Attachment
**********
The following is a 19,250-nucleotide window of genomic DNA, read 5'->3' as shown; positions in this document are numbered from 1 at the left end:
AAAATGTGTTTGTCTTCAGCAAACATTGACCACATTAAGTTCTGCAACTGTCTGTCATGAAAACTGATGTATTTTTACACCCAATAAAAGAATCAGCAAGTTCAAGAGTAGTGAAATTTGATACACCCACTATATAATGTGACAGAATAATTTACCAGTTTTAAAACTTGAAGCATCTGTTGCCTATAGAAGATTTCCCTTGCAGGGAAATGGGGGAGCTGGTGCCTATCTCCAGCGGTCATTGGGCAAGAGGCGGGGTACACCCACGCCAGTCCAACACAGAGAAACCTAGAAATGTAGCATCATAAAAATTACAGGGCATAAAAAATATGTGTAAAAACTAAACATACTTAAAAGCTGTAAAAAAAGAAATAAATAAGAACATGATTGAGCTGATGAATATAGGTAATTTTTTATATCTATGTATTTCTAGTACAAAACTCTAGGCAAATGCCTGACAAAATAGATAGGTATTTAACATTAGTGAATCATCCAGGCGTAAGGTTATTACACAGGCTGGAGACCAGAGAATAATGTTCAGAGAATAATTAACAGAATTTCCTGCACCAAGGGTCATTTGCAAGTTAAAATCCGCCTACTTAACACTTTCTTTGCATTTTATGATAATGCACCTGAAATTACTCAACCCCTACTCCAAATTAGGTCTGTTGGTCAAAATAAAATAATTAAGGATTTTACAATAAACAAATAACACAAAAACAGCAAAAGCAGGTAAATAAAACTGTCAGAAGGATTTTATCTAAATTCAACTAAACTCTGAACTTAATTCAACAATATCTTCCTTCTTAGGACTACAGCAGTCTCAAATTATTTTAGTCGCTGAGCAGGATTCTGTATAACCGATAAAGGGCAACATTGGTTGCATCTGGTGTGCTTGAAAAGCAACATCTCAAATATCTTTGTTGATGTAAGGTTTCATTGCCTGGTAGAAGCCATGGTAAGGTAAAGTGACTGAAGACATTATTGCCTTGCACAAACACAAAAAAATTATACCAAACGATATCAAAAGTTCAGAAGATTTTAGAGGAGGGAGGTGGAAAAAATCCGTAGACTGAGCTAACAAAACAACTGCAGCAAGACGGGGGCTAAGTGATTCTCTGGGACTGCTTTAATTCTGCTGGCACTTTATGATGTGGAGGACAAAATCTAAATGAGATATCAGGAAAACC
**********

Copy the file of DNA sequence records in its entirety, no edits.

The following is a 19,250-nucleotide window of genomic DNA, read 5'->3' as shown; positions in this document are numbered from 1 at the left end:
AAAATGTGTTTGTCTTCAGCAAACATTGACCACATTAAGTTCTGCAACTGTCTGTCATGAAAACTGATGTATTTTTACACCCAATAAAAGAATCAGCAAGTTCAAGAGTAGTGAAATTTGATACACCCACTATATAATGTGACAGAATAATTTACCAGTTTTAAAACTTGAAGCATCTGTTGCCTATAGAAGATTTCCCTTGCAGGGAAATGGGGGAGCTGGTGCCTATCTCCAGCGGTCATTGGGCAAGAGGCGGGGTACACCCACGCCAGTCCAACACAGAGAAACCTAGAAATGTAGCATCATAAAAATTACAGGGCATAAAAAATATGTGTAAAAACTAAACATACTTAAAAGCTGTAAAAAAAGAAATAAATAAGAACATGATTGAGCTGATGAATATAGGTAATTTTTTATATCTATGTATTTCTAGTACAAAACTCTAGGCAAATGCCTGACAAAATAGATAGGTATTTAACATTAGTGAATCATCCAGGCGTAAGGTTATTACACAGGCTGGAGACCAGAGAATAATGTTCAGAGAATAATTAACAGAATTTCCTGCACCAAGGGTCATTTGCAAGTTAAAATCCGCCTACTTAACACTTTCTTTGCATTTTATGATAATGCACCTGAAATTACTCAACCCCTACTCCAAATTAGGTCTGTTGGTCAAAATAAAATAATTAAGGATTTTACAATAAACAAATAACACAAAAACAGCAAAAGCAGGTAAATAAAACTGTCAGAAGGATTTTATCTAAATTCAACTAAACTCTGAACTTAATTCAACAATATCTTCCTTCTTAGGACTACAGCAGTCTCAAATTATTTTAGTCGCTGAGCAGGATTCTGTATAACCGATAAAGGGCAACATTGGTTGCATCTGGTGTGCTTGAAAAGCAACATCTCAAATATCTTTGTTGATGTAAGGTTTCATTGCCTGGTAGAAGCCATGGTAAGGTAAAGTGACTGAAGACATTATTGCCTTGCACAAACACAAAAAAATTATACCAAACGATATCAAAAGTTCAGAAGATTTTAGAGGAGGGAGGTGGAAAAAATCCGTAGACTGAGCTAACAAAACAACTGCAGCAAGACGGGGGCTAAGTGATTCTCTGGGACTGCTTTAATTCTGCTGGCACTTTATGATGTGGAGGACAAAATCTAAATGAGATATCAGGAAAACC